This establishment consists of ten large wards – Captain Theron E. Hall, Assistant-Quartermaster, US Army
These Hospitals are situated on a beautiful lawn near the center of Camp, on the side of a hill so as to be entirely protected from the fire of an assailing force. A grove of trees in front imparts to them a pleasant appearance and affords an agreeable retreat for the inmates who are convalescent enough to enjoy such advantages. They are filled up with hot and cold baths in each ward, also with water closets, etc.
One of the medical facilities at Camp Nelson other than the General Hospital was the 76-tent convalescent hospital. During the Civil War, convalescents were soldiers who were no longer suffering from the severe phases of illness or wounds but were still recovering. These troops needed little attention from medical personnel and only required time to rest to fully recover from their affliction and regain the strength to return to active duty. Capt. Hall described the convalescent camp at Camp Nelson: “This Camp received convalescents from the General Hospital previous to their transfer to different Regiments. The men are quartered in tents: the only buildings here being a Dining Room, a Kitchen and Commissary.”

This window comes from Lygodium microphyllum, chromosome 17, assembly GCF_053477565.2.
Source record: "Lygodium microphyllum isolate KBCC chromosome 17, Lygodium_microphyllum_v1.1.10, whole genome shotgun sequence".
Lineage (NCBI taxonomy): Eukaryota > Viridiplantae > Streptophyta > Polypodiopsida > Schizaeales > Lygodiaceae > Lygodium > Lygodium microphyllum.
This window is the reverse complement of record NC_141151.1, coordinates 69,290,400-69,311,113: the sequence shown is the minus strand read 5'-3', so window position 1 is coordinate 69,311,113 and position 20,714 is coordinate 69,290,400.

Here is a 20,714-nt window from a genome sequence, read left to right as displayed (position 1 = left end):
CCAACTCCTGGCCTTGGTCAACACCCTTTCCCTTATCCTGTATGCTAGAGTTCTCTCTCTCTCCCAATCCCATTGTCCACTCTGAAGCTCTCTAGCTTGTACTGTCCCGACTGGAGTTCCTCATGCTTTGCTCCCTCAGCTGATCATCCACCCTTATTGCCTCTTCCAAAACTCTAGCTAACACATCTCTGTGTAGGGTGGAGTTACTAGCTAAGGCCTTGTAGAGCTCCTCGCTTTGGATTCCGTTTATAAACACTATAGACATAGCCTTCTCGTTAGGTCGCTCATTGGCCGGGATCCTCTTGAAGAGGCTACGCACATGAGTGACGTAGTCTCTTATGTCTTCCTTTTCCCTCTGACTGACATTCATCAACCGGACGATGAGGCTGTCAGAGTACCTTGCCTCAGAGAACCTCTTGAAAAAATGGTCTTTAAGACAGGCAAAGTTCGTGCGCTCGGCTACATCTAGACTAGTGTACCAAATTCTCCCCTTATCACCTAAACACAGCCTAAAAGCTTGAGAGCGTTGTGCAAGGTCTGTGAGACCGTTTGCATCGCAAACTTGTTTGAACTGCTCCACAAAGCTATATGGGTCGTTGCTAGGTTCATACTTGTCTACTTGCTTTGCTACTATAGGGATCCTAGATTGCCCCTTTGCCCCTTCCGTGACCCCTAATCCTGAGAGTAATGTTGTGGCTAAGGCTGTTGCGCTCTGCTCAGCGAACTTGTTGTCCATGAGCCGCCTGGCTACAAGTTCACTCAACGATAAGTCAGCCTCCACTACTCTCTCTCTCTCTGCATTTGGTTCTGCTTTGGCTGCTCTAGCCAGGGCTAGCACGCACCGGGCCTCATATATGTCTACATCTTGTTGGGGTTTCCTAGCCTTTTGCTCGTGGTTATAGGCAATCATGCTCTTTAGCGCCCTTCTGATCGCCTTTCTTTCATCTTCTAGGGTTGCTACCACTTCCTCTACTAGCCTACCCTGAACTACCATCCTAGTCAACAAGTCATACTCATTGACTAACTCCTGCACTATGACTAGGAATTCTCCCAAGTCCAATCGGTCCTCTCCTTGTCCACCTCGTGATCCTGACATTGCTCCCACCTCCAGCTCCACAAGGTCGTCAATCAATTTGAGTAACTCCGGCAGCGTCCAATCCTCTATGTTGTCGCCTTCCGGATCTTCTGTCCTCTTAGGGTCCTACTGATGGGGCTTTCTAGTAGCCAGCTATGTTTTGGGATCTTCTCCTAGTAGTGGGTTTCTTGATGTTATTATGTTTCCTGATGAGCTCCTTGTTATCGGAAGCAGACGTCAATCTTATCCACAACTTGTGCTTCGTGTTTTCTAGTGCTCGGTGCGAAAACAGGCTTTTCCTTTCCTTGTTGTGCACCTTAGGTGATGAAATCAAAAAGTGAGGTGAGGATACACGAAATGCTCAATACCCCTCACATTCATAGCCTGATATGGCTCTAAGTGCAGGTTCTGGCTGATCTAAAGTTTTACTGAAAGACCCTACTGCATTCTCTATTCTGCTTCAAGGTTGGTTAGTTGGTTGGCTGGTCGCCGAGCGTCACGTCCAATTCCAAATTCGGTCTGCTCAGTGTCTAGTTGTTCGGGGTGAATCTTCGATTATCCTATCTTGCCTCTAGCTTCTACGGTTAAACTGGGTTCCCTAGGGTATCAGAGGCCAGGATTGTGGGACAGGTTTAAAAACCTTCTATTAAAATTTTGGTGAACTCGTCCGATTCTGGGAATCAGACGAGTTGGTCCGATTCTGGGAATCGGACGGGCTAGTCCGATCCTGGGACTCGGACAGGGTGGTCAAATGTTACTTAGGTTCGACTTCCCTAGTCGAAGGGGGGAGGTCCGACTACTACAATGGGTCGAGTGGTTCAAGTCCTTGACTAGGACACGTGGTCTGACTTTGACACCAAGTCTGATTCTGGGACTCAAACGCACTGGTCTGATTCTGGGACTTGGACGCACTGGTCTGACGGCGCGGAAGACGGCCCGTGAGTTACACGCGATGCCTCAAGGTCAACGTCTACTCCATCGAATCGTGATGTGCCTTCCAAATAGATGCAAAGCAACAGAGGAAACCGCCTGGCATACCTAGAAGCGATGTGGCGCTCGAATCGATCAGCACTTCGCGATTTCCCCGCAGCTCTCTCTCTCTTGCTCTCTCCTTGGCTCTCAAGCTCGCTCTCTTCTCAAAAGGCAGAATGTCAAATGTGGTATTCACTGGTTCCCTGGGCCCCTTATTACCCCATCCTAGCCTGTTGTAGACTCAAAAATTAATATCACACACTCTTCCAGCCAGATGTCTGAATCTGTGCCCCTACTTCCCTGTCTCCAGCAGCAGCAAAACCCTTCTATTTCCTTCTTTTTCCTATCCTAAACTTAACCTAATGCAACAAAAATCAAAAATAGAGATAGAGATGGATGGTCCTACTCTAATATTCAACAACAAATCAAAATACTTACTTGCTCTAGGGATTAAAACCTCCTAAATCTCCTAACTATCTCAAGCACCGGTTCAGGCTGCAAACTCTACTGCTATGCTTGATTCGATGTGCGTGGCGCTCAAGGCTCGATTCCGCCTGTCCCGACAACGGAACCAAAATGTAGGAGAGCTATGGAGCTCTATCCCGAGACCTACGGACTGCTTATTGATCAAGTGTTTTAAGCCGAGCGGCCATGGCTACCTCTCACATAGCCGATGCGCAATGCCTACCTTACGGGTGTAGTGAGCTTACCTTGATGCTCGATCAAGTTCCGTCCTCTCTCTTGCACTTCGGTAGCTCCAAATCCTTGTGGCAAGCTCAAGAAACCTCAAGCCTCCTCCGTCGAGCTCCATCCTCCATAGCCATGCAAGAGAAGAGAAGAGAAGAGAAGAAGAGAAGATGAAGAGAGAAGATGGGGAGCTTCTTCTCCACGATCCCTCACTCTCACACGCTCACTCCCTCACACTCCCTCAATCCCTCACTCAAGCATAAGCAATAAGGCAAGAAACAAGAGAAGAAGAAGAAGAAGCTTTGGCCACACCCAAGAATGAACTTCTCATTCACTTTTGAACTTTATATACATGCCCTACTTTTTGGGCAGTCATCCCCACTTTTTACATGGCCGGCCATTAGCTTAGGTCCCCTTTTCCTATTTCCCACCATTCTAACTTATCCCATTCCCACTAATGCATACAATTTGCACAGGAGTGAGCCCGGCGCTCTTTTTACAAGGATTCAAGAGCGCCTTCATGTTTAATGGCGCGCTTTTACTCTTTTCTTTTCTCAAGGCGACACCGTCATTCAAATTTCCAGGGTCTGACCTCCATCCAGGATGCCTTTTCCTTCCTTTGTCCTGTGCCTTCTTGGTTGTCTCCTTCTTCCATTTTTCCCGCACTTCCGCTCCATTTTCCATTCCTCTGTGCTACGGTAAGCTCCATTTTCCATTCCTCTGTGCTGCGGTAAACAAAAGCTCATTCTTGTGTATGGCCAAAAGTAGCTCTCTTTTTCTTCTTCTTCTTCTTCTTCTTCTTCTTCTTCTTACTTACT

Camp Nelson may have had a massive hospital complex, but that did not mean that patients received effective medical care. During the Civil War era, there was still little understanding of the real causes of most diseases, and consequently reliable treatment of many illnesses was not known. Germ theory had not yet been discovered, and the importance of hygiene was little understood. For patients in wartime hospitals, it is challenging to judge what was worse, the sickness afflicting them or the so-called treatment that they received for it. Common methods were bloodletting and the administration of drugs and potions such as whiskey, turpentine, opium, mercury, and strychnine, some of which are highly dangerous toxins.
Last updated: August 4, 2023